Historian Andrew Gordon, author of the magisterial work, The Rules of the Game: Jutland and British Naval Command, wrote that farmers thirty miles inland could hear the rumbling of the massive naval cannons. Several naval historians and Royal Navy enthusiasts recommended this book to me a year ago and I devoured it. (Metaphorically speaking).

It is one of the best books on the Royal Navy I have ever read.

photos courtesy of the Imperial War Museum

“Something Wrong With Our Bloody Ships Today”

Map of Skagerrak and Kattegat (Denmark, Norway, Sweden).

The Battle of Jutland, was named by the British for the nearby Jutland peninsular, and was named as the Battle of the Skagerrak by the Germans, after the portion of the North Sea in which it was fought. Depending on the history one is reading, either names are used which can be confusing. The map above should help make sense of it all but maybe not.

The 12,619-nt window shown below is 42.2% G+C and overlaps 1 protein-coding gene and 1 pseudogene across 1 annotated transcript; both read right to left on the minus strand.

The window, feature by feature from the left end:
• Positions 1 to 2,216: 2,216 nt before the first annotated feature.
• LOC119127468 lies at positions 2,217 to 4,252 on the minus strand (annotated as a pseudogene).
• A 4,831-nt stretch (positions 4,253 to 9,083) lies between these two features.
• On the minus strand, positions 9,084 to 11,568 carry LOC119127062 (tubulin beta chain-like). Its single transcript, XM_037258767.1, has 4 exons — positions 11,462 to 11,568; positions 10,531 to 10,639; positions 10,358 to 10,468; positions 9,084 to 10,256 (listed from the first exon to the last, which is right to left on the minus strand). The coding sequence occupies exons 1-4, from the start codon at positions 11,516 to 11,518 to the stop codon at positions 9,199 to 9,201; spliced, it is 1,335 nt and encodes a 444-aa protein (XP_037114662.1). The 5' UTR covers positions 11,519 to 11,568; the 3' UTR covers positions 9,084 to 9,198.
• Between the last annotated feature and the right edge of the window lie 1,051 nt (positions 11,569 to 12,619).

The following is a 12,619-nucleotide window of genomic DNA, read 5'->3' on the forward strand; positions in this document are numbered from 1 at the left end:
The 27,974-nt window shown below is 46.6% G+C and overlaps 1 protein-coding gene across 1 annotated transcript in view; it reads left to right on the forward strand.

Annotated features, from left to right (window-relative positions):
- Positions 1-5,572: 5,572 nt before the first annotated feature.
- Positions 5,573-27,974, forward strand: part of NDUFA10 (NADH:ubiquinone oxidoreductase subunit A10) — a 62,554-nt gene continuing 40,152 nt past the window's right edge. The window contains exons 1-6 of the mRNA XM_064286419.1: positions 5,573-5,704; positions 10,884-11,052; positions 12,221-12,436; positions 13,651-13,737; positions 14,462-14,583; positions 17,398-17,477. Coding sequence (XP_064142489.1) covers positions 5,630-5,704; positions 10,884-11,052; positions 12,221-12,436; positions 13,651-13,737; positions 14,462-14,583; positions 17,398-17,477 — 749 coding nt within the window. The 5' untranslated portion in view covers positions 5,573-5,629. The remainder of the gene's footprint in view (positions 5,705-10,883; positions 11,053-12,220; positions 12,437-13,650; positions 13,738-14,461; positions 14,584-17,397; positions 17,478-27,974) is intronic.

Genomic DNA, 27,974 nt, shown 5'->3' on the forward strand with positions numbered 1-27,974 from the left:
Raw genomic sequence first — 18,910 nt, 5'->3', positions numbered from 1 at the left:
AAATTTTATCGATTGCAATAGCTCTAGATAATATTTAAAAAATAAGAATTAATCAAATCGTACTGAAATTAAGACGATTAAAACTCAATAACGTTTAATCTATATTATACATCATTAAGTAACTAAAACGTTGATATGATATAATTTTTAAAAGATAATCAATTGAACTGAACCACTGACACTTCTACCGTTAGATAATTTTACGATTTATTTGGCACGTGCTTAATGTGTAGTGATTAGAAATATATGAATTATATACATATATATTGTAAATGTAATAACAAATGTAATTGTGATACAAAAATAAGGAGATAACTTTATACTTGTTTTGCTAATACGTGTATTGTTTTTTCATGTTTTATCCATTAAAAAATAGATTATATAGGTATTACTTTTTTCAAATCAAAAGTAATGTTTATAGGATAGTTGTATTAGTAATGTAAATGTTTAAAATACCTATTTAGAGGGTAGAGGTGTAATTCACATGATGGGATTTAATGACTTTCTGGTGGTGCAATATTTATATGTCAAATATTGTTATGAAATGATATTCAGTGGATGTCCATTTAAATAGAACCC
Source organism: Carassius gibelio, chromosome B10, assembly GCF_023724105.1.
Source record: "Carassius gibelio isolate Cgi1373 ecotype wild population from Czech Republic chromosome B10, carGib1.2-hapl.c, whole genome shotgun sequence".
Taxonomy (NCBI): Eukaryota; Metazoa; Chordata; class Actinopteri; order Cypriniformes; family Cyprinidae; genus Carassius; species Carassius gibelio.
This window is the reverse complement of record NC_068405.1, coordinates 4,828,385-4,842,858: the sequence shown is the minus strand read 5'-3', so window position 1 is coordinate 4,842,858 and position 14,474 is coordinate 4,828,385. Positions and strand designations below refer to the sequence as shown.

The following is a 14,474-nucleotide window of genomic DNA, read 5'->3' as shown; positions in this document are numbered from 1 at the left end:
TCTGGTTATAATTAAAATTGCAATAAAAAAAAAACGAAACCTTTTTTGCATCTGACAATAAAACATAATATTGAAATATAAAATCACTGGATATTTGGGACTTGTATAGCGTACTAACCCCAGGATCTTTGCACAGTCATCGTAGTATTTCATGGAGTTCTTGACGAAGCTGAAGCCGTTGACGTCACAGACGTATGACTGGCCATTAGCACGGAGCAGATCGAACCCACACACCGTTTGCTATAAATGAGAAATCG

[The Confederacy and the Union did a similar thing in the American Civil War with the South naming battles after the nearest town and North typically naming battles after the nearest body of water. Hence: First and Second Manassas/First and Second Bull Run (after the Bull Run creek), Sharpsburg vs Antietam (Creek), etc.]

David Beatty, 1st Earl Beatty (17 January 1871 – 11 March 1936), was an admiral in the Royal Navy, and participated in the Battle of Jutland by using his squadron to lure the German fleet towards the waiting British Grand fleet under Jellicoe. As an unmarried young officer he had a scandalous affair with a married daughter of Marshall Field, the very wealthy department store magnate from Chicago. Eventually the woman divorced her husband, and married Beatty, although the marriage was not a happy one and Beatty continued to have his affairs and she apparently did as well.